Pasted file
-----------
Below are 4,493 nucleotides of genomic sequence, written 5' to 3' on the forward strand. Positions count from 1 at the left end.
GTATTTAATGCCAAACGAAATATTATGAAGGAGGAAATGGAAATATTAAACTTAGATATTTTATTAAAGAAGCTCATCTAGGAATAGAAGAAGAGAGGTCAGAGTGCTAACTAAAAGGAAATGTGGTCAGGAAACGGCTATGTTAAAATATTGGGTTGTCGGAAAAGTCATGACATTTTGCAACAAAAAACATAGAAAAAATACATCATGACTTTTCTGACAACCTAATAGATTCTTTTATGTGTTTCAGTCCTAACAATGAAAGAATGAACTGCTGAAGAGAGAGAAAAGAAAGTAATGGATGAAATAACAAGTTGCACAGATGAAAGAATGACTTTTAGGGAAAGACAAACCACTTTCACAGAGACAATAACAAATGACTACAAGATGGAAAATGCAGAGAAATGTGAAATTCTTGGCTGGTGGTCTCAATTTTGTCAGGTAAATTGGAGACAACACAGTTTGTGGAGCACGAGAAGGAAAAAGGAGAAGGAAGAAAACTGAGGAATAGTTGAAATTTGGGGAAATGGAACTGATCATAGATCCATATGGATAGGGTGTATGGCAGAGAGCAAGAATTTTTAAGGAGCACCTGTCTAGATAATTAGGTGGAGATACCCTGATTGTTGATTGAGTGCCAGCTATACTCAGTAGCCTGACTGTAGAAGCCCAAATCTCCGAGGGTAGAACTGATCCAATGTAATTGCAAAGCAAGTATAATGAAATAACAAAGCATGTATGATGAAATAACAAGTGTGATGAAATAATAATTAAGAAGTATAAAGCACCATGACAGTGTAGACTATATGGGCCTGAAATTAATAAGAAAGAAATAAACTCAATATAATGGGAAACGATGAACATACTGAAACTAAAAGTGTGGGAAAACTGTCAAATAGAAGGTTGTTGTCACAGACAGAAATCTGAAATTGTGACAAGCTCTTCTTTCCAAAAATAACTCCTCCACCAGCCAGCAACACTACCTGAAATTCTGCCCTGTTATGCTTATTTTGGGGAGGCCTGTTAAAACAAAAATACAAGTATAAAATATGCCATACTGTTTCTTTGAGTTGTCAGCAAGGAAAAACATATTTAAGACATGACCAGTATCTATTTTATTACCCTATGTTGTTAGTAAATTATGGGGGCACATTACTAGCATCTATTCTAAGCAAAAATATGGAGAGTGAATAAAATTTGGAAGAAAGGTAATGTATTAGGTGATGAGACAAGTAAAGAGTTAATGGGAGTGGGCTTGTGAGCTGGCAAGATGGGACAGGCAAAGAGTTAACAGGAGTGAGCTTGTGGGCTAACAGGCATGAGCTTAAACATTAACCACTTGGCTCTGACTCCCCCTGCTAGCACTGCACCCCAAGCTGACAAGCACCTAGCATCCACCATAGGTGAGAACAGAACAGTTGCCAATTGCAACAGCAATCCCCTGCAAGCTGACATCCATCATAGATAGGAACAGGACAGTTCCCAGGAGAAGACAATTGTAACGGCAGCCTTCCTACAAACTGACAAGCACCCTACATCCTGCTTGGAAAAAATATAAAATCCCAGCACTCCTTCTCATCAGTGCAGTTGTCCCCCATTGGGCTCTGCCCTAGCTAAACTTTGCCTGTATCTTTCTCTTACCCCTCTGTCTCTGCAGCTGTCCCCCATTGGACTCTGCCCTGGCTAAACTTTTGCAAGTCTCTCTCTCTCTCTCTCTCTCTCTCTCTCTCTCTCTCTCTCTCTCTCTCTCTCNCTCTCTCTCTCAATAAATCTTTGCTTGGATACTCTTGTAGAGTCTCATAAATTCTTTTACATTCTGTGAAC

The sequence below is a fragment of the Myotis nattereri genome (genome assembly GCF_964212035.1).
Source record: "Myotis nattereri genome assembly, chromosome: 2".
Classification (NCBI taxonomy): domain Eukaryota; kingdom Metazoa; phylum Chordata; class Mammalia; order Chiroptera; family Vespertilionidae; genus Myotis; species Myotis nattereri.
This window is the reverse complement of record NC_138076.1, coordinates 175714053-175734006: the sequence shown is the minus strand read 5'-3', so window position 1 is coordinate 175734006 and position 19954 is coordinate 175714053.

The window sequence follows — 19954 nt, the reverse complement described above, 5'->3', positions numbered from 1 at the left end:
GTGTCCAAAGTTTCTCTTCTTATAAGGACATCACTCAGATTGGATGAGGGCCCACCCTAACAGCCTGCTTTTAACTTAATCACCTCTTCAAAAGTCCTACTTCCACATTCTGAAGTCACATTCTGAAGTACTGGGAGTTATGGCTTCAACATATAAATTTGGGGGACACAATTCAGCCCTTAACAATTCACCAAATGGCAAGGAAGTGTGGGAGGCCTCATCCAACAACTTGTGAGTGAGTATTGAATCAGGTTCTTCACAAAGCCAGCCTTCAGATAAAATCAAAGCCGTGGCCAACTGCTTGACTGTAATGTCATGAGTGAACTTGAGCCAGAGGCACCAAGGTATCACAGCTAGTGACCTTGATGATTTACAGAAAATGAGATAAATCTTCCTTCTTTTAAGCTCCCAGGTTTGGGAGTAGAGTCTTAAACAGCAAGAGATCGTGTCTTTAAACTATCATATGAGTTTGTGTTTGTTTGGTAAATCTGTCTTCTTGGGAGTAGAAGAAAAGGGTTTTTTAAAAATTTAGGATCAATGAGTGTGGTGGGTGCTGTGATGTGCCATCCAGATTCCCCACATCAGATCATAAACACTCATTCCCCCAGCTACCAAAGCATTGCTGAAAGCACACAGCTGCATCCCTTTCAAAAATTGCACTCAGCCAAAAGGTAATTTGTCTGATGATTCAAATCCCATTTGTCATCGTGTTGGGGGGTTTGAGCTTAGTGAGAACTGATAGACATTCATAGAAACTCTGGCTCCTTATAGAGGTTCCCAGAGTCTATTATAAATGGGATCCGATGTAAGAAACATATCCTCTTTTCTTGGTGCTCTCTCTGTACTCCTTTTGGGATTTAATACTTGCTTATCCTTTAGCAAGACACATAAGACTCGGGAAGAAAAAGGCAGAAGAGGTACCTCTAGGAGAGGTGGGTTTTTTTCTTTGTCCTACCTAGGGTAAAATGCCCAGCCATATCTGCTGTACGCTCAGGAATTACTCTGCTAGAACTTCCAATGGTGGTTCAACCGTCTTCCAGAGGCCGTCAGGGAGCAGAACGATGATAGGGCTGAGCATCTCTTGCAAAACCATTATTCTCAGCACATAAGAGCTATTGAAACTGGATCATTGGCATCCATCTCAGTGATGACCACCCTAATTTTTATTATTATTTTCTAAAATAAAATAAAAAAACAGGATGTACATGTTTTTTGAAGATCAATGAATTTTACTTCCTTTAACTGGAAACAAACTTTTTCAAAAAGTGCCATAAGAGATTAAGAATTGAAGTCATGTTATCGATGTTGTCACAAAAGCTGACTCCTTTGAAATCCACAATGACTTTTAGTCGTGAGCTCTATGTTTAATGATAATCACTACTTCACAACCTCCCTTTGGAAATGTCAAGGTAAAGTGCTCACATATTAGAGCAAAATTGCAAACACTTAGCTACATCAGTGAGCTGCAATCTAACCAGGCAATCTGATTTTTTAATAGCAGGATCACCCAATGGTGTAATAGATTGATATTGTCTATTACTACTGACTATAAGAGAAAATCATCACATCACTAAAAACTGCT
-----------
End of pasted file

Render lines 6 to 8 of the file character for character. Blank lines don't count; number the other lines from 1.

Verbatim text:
This window is the reverse complement of record NC_138076.1, coordinates 175714053-175734006: the sequence shown is the minus strand read 5'-3', so window position 1 is coordinate 175734006 and position 19954 is coordinate 175714053.

The window sequence follows — 19954 nt, the reverse complement described above, 5'->3', positions numbered from 1 at the left end:
GTGTCCAAAGTTTCTCTTCTTATAAGGACATCACTCAGATTGGATGAGGGCCCACCCTAACAGCCTGCTTTTAACTTAATCACCTCTTCAAAAGTCCTACTTCCACATTCTGAAGTCACATTCTGAAGTACTGGGAGTTATGGCTTCAACATATAAATTTGGGGGACACAATTCAGCCCTTAACAATTCACCAAATGGCAAGGAAGTGTGGGAGGCCTCATCCAACAACTTGTGAGTGAGTATTGAATCAGGTTCTTCACAAAGCCAGCCTTCAGATAAAATCAAAGCCGTGGCCAACTGCTTGACTGTAATGTCATGAGTGAACTTGAGCCAGAGGCACCAAGGTATCACAGCTAGTGACCTTGATGATTTACAGAAAATGAGATAAATCTTCCTTCTTTTAAGCTCCCAGGTTTGGGAGTAGAGTCTTAAACAGCAAGAGATCGTGTCTTTAAACTATCATATGAGTTTGTGTTTGTTTGGTAAATCTGTCTTCTTGGGAGTAGAAGAAAAGGGTTTTTTAAAAATTTAGGATCAATGAGTGTGGTGGGTGCTGTGATGTGCCATCCAGATTCCCCACATCAGATCATAAACACTCATTCCCCCAGCTACCAAAGCATTGCTGAAAGCACACAGCTGCATCCCTTTCAAAAATTGCACTCAGCCAAAAGGTAATTTGTCTGATGATTCAAATCCCATTTGTCATCGTGTTGGGGGGTTTGAGCTTAGTGAGAACTGATAGACATTCATAGAAACTCTGGCTCCTTATAGAGGTTCCCAGAGTCTATTATAAATGGGATCCGATGTAAGAAACATATCCTCTTTTCTTGGTGCTCTCTCTGTACTCCTTTTGGGATTTAATACTTGCTTATCCTTTAGCAAGACACATAAGACTCGGGAAGAAAAAGGCAGAAGAGGTACCTCTAGGAGAGGTGGGTTTTTTTCTTTGTCCTACCTAGGGTAAAATGCCCAGCCATATCTGCTGTACGCTCAGGAATTACTCTGCTAGAACTTCCAATGGTGGTTCAACCGTCTTCCAGAGGCCGTCAGGGAGCAGAACGATGATAGGGCTGAGCATCTCTTGCAAAACCATTATTCTCAGCACATAAGAGCTATTGAAACTGGATCATTGGCATCCATCTCAGTGATGACCACCCTAATTTTTATTATTATTTTCTAAAATAAAATAAAAAAACAGGATGTACATGTTTTTTGAAGATCAATGAATTTTACTTCCTTTAACTGGAAACAAACTTTTTCAAAAAGTGCCATAAGAGATTAAGAATTGAAGTCATGTTATCGATGTTGTCACAAAAGCTGACTCCTTTGAAATCCACAATGACTTTTAGTCGTGAGCTCTATGTTTAATGATAATCACTACTTCACAACCTCCCTTTGGAAATGTCAAGGTAAAGTGCTCACATATTAGAGCAAAATTGCAAACACTTAGCTACATCAGTGAGCTGCAATCTAACCAGGCAATCTGATTTTTTAATAGCAGGATCACCCAATGGTGTAATAGATTGATATTGTCTATTACTACTGACTATAAGAGAAAATCATCACATCACTAAAAACTGCT